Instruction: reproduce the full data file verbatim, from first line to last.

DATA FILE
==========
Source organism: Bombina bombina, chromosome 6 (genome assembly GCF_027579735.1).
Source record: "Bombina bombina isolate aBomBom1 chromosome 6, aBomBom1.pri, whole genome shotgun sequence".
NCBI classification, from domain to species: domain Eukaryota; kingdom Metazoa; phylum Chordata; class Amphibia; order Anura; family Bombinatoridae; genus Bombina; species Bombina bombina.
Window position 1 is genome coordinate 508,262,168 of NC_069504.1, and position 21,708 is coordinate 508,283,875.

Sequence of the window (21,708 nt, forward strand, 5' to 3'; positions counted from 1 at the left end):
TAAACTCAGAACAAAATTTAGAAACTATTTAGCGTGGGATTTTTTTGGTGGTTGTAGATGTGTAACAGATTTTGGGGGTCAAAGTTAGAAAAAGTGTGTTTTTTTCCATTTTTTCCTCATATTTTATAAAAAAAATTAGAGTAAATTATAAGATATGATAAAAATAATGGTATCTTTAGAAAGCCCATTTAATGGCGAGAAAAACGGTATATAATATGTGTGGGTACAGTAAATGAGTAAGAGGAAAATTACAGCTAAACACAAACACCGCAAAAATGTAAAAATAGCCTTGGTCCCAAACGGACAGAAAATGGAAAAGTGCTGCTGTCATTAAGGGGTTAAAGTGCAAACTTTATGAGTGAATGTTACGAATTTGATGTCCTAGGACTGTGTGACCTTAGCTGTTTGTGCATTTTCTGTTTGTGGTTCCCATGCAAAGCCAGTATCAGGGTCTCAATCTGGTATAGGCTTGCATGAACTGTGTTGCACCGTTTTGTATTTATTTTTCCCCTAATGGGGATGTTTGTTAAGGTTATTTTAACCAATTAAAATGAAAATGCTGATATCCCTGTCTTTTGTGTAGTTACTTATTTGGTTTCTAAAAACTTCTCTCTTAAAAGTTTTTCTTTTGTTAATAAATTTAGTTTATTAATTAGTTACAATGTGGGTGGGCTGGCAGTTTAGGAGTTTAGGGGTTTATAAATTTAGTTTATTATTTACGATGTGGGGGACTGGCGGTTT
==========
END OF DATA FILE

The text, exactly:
Source organism: Bombina bombina, chromosome 6 (genome assembly GCF_027579735.1).
Source record: "Bombina bombina isolate aBomBom1 chromosome 6, aBomBom1.pri, whole genome shotgun sequence".
NCBI classification, from domain to species: domain Eukaryota; kingdom Metazoa; phylum Chordata; class Amphibia; order Anura; family Bombinatoridae; genus Bombina; species Bombina bombina.
Window position 1 is genome coordinate 508,262,168 of NC_069504.1, and position 21,708 is coordinate 508,283,875.

Sequence of the window (21,708 nt, forward strand, 5' to 3'; positions counted from 1 at the left end):
TAAACTCAGAACAAAATTTAGAAACTATTTAGCGTGGGATTTTTTTGGTGGTTGTAGATGTGTAACAGATTTTGGGGGTCAAAGTTAGAAAAAGTGTGTTTTTTTCCATTTTTTCCTCATATTTTATAAAAAAAATTAGAGTAAATTATAAGATATGATAAAAATAATGGTATCTTTAGAAAGCCCATTTAATGGCGAGAAAAACGGTATATAATATGTGTGGGTACAGTAAATGAGTAAGAGGAAAATTACAGCTAAACACAAACACCGCAAAAATGTAAAAATAGCCTTGGTCCCAAACGGACAGAAAATGGAAAAGTGCTGCTGTCATTAAGGGGTTAAAGTGCAAACTTTATGAGTGAATGTTACGAATTTGATGTCCTAGGACTGTGTGACCTTAGCTGTTTGTGCATTTTCTGTTTGTGGTTCCCATGCAAAGCCAGTATCAGGGTCTCAATCTGGTATAGGCTTGCATGAACTGTGTTGCACCGTTTTGTATTTATTTTTCCCCTAATGGGGATGTTTGTTAAGGTTATTTTAACCAATTAAAATGAAAATGCTGATATCCCTGTCTTTTGTGTAGTTACTTATTTGGTTTCTAAAAACTTCTCTCTTAAAAGTTTTTCTTTTGTTAATAAATTTAGTTTATTAATTAGTTACAATGTGGGTGGGCTGGCAGTTTAGGAGTTTAGGGGTTTATAAATTTAGTTTATTATTTACGATGTGGGGGACTGGCGGTTT